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Union Joan

England's Joan Armatrading comes to town with her fanciful folk music

No one's quite sure why Briton Joan Armatrading would visit this part of the planet and perform for us ungrateful bastards. The woman has played before royalty, dignitaries and world leaders. Her albums are highly regarded by Europeans as vital, important works of the female aesthetic in popular music the world over. She has been commended for her social activism and involvement with various charitable organizations. Yet Joan Armatrading remains a no-name here.

Perhaps she just enjoys the art of performing. Perhaps she is aware of the cult of stateside fans that does appreciate her music, and feels like it needs to pay her gratitude whenever she's near. Perhaps Armatrading wants to show all of us Yanks what we've been missing all these years. Although it may seem unlikely, the fact that these might be Armatrading's last days performing on this side of the pond is real. She's 49 now, and it's not like anyone -- especially those to whom we look for cultural guidance -- has been paying much friggin' attention. In the hefty-ass Rolling Stone Book of Women in Rock, Armatrading is mentioned only once, and that's in passing. Of course Armatrading, strong and independent before independent was cool, isn't at home sulking over the dis -- though some of her fans may be.

As mentioned above, Armatrading is close to an international treasure. Her intimate brand of urban folk, occasionally melded with R&B, reggae and African rhythms, has made fans and (some) critics recognize her as the queen of acoustic-based pop songwriters. Not Tracy Chapman. Not Lucinda Williams. Not Jewel. But Armatrading. The singer's trek toward this position of global respectability and renown has been long. Born in 1950 in Basseterre, the capital of St. Kitts, West Indies, Armatrading moved with her family, consisting of her parents and two older brothers, to England when she was three. There, the family left young Joan to live with her grandparents. At the age of seven, she was reunited with her family in the all-white neighborhoods of Birmingham. Culture shock and homesickness were probably what led her to teach herself the guitar and work out her emotions through songwriting.

Being a female singer-songwriter before female singer-songwriters were all the rage, Joan Armatrading is in the picture of bad timing.
Kate Garner
Being a female singer-songwriter before female singer-songwriters were all the rage, Joan Armatrading is in the picture of bad timing.

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As a young lady, she began performing in local bands and in a regional production of the musical Hair, where she struck up a songwriting partnership with singer/actress Pam Nestor. Their creative union was cut short; they parted ways before the music they collaborated on garnered any attention. Most of their songs ended up in a publishing house, where they eventually caught the attention of Elton John's producer Gus Dudgeon. In 1971, after discovering the lost tunes and liking what he had found, Dudgeon decided to give the introverted guitar player a shot at the big time.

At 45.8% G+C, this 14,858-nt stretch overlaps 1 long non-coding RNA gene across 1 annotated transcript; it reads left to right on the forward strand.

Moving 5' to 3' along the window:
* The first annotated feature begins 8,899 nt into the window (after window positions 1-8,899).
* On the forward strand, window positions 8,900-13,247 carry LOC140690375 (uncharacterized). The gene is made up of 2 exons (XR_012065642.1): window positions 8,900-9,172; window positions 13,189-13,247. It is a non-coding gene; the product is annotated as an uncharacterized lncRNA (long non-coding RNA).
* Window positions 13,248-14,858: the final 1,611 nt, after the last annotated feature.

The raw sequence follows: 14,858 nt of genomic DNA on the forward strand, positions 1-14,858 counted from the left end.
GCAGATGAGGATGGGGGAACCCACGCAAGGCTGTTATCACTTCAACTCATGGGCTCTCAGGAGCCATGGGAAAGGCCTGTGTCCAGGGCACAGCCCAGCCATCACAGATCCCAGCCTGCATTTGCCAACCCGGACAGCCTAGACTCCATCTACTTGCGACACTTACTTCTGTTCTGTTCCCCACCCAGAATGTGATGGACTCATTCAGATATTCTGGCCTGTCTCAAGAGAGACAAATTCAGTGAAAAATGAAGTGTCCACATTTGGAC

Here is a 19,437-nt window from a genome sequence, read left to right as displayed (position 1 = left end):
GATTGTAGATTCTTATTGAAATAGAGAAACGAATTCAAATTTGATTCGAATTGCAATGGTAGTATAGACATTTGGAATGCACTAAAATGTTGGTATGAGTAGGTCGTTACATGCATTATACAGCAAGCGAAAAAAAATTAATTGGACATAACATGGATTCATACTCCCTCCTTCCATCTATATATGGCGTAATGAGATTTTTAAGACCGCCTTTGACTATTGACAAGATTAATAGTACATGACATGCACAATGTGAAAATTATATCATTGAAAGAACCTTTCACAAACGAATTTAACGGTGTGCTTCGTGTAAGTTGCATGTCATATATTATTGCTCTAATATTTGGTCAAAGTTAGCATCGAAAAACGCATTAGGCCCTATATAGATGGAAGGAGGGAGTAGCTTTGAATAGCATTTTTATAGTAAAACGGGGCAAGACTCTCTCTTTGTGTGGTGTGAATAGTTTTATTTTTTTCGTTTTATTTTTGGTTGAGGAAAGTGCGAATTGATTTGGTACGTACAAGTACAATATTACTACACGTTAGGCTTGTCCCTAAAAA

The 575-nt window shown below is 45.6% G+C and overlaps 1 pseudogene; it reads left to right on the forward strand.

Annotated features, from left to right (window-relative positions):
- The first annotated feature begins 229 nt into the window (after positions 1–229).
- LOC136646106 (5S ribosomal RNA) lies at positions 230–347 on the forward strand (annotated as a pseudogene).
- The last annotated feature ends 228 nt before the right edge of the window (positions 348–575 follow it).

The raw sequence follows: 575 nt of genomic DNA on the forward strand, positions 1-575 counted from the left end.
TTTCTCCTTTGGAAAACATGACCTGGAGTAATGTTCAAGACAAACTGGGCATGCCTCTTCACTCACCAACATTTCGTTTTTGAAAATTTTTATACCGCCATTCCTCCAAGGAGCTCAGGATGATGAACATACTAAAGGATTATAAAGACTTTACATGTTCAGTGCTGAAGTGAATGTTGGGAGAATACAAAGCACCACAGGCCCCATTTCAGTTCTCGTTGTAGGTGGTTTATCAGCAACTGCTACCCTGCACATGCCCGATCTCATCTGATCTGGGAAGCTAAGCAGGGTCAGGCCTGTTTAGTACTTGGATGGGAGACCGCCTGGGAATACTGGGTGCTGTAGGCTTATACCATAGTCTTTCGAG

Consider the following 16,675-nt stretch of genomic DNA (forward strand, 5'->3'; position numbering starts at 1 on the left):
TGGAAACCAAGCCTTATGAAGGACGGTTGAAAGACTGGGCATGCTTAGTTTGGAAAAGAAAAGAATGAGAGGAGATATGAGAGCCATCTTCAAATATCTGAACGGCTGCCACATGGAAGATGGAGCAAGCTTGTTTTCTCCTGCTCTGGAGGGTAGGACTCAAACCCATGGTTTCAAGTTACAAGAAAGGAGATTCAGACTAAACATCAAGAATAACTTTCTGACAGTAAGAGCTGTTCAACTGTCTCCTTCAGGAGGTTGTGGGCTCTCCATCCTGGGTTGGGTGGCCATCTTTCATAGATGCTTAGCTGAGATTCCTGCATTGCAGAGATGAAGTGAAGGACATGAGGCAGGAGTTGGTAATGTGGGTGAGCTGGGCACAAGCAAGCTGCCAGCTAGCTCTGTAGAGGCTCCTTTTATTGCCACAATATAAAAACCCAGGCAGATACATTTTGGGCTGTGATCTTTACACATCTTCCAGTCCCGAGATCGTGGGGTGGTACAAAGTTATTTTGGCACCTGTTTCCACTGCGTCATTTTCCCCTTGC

When Armatrading signed to A&M Records in 1972, she was greeted with skepticism from company brass. As a black Englishwoman who believed talent was more important than image, Armatrading appeared to be, in A&M insiders' eyes, "a bad investment." While some mistook her painful shyness for icy arrogance (she was branded with the nickname "Joan Armaplating"), her producers -- Dudgeon, Pete Gage, Glyn Johns and Richard Gottehrer -- stuck by her and nurtured her talents.

Armatrading released her first album, Whatever's for Us, in 1972 to the usual batch of critical acclaim and lukewarm album sales. The same could be said for her second album, 1975's Back to the Night. But her self-titled third album in 1976 was a breakout success, showing that this bad investment had some power to attract new listeners after all. Joan Armatrading's eponymous work cracked the UK Top 20 and spawned a Top Ten hit with the single "Love and Affection," a rolling number of romantic determination highlighted by Armatrading's stimulating vocal range.

Other successful albums followed, including 1977's Show Some Emotion, 1980's all-electric Me, Myself, I (which was really anything but, as the album featured appearances from the E Street Band's Clarence Clemons, and Paul Shaffer and future members of the Late Show with David Letterman orchestra) and 1981's Walk Under Ladders. In 1979 Armatrading co-produced an EP titled How Cruel but didn't begin fully producing her own material until her 1986 album, Sleight of Hand. Since then, Armatrading has been the sole producer on all her albums. Although she hasn't made an album of original songs since 1995's What's Inside (the following year, greatest hits compilations were released here and in the UK), she has found ways to bide her time. A longtime peace advocate and supporter of many charities, she has performed in concerts for Amnesty International, the Prince's Trust and the WOMAD Festival. In 1998 she received an honorary doctorate from John Moores University. That same year, she compiled a benefit CD for PACES, a British-based charity for children with cerebral palsy, called Lullabies with a Difference. Released only overseas, the album included tracks from Armatrading, the Cranberries, Melissa Etheridge and Mark Knopfler. Her most recent work is a song called "The Messenger," a gospel/African-flavored tribute to Nelson Mandela. It hasn't been released in stores anywhere, but it can be accessed through that most popular of Internet audio contraptions, MP3, at her Web site, www.joanarmatrading.com.

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